“Watching it all, I had a panic attack.
Holy shit! Most of the Third World sees America through the actions of backpackers. They’re our diplomats in places like this. Our grungy kissingers. These folks must think we’re all drawstring pant-wearing, Hacky-Sacking, white Rasta freaks. We’re doomed.”
Franz Wisner has it all. He has a great job at one of the richest companies in America, a house in one of the most expensive parts of Southern California and a fiance who is finally ready to marry him and fulfill his dreams. Then, just days before his wedding, his fiance calls it off. His wedding crashes and burns, becoming a gathering of friends getting drunk and hugging him when he cries rather than a grand celebration of commitment. He heads home and soon after, is demoted. At this point Wisner is sad, frustrated and just wants to get away. So with his $75,000 bonus check (which to those of us in normal jobs who don’t earn that much in two years, is amazing despite his demotion) he invites his brother to go on his honeymoon with him and enjoy the trip. The honeymoon turns into a couple years of traveling all over the world and rekindling his friendship with his brother.
I love to travel, any opportunity I’ve gotten in my life I have jumped at. But I’m a journalist and I earn very little money, so I can admit freely that the sensation I enjoyed in the beginning of this book wasn’t so much pity as it was pure burning jealousy. The fact that not only did Wisner want to travel the world, but had the means to do so at the drop of a hat, made me quite envious. Sure he got dumped at the altar by a woman who was never really 100% into the relationship with him, but he had the ability to travel the world with no worries about a job or money! To me, that’s a fair trade off. But hey, that could just be me.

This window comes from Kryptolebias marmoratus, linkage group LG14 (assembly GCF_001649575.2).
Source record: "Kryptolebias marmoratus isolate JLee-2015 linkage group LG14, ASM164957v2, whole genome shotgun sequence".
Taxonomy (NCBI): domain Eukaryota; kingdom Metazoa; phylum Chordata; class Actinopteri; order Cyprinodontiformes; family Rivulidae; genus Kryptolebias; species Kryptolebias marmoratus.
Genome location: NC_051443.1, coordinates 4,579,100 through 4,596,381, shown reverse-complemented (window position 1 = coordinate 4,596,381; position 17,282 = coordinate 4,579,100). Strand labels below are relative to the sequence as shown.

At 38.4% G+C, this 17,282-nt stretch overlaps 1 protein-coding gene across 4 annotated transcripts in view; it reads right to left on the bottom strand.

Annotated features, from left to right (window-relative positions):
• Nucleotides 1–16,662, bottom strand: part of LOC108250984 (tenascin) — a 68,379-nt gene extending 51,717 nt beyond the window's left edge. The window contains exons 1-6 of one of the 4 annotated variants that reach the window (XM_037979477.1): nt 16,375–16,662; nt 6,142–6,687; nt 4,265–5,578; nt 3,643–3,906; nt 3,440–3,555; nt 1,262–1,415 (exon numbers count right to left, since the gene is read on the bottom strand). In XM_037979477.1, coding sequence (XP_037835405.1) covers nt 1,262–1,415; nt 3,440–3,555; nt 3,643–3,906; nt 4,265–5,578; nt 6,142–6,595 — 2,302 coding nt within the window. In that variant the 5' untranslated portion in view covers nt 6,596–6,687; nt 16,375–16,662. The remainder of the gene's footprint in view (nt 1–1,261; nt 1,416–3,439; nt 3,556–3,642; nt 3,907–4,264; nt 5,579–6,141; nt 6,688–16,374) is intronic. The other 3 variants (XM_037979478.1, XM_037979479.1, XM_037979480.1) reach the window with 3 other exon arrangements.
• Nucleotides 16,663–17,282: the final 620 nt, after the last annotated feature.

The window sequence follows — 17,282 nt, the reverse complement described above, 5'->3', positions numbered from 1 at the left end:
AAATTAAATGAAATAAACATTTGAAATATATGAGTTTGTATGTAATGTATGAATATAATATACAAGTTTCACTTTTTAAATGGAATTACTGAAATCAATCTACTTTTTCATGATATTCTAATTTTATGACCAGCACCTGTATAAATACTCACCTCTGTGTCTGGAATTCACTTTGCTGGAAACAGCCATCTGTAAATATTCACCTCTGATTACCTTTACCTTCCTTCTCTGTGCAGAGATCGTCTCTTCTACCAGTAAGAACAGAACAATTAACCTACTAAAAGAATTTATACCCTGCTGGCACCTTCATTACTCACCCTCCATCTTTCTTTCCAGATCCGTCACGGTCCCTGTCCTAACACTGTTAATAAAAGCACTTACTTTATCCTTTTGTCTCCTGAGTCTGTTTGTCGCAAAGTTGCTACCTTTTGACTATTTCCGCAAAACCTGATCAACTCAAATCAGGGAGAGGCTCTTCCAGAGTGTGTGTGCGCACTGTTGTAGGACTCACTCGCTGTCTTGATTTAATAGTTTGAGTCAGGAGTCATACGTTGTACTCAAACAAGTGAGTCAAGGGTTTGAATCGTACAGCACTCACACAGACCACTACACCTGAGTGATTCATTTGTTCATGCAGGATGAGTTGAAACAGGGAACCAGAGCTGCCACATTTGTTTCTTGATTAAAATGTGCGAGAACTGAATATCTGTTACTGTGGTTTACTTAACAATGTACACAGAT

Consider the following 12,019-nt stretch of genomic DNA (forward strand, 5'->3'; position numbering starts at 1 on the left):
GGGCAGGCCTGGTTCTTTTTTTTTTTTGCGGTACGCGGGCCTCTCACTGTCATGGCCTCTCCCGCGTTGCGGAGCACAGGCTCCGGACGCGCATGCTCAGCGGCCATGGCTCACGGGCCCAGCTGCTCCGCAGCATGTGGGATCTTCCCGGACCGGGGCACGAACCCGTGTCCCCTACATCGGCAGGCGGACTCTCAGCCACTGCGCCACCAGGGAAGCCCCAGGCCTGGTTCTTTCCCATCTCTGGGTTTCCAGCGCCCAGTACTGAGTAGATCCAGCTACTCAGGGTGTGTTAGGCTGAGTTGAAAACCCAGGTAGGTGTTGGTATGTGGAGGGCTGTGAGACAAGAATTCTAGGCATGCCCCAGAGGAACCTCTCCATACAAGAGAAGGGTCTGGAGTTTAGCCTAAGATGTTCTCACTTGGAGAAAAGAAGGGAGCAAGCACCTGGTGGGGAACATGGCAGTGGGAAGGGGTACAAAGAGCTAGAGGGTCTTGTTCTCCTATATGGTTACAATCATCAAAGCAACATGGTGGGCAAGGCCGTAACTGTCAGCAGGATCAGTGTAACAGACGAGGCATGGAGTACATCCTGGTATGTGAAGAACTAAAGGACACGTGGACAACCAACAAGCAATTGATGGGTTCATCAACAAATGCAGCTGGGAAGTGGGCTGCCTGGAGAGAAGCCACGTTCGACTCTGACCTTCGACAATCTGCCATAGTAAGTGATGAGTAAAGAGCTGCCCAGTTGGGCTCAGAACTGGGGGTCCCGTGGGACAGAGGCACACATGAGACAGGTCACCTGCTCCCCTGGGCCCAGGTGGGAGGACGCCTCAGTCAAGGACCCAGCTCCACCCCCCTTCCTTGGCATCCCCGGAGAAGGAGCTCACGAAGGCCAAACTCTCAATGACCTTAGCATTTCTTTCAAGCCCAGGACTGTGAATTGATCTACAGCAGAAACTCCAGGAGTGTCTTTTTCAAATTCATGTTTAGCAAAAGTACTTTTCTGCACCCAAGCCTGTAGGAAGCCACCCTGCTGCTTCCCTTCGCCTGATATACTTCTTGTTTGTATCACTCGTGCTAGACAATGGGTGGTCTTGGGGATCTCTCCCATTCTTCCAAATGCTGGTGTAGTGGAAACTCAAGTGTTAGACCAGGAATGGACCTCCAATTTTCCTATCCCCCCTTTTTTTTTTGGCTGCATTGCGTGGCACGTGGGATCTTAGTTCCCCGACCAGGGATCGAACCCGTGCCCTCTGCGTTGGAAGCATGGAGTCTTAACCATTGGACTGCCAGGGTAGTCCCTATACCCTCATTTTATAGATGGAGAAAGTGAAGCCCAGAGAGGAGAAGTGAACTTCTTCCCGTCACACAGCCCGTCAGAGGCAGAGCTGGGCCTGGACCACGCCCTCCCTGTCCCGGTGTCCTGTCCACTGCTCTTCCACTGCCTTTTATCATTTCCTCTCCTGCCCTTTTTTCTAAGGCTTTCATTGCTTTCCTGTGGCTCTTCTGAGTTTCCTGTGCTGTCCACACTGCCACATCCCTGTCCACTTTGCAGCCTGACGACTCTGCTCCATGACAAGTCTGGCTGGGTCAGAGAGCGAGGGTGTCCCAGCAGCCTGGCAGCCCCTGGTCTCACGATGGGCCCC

I liked this book enough to finish it, but wouldn’t recommend it to people who love to read about traveling. I went into this book thinking it would be filled with humor and wonderful Bill Bryson-esque in-depth traveling knowledge like the hundreds of deadly jellyfish in Australia or the sight of the sun filtering through the grand trees on the Appalachian trail.
Wisner spent very little time actually talking about where he went in any depth. He’d often write general observations of a place, but not go deeper into the people or their background. I wanted to learn more about the culture and history of the places he went. I wanted the smells, the sounds, the tastes! Not just glimpses of what they looked like. Instead I was treated to descriptions of the women he seduced/avoided and how much he missed his fiance. He is decent at description, he loves his adjectives (incense-drenched, brightly colored, lazy, manicured, jaw-drop beauty, delicious, cheap, etc) but I still felt like he wasn’t looking deep enough. He wasn’t able to really make us see the places beyond the surface. At no point in the book did I think “I MUST go there!” which is what I, as a reader and travel enthusiast, was really looking for.
Don’t get me wrong, certain parts were very enjoyable. Anecdotes about daily life for locals in different cities livened up the book and made me glad he traveled on scooters, buses and taxi’s rather than tours. We hear about crazy taxi drivers who don’t know where they are going, and buses so full of people they have to sit in the aisles and on each other. These small stories give the book life and personality through genuine glimpses of the places he visited.
In the end, this is not really a book about traveling and will not inspire you to visit any country in particular or challenge your ideas about the world. It is a book about Wisner becoming close with his brother, getting over his fiance and trying to figure out his life. And in that at least, he succeeds.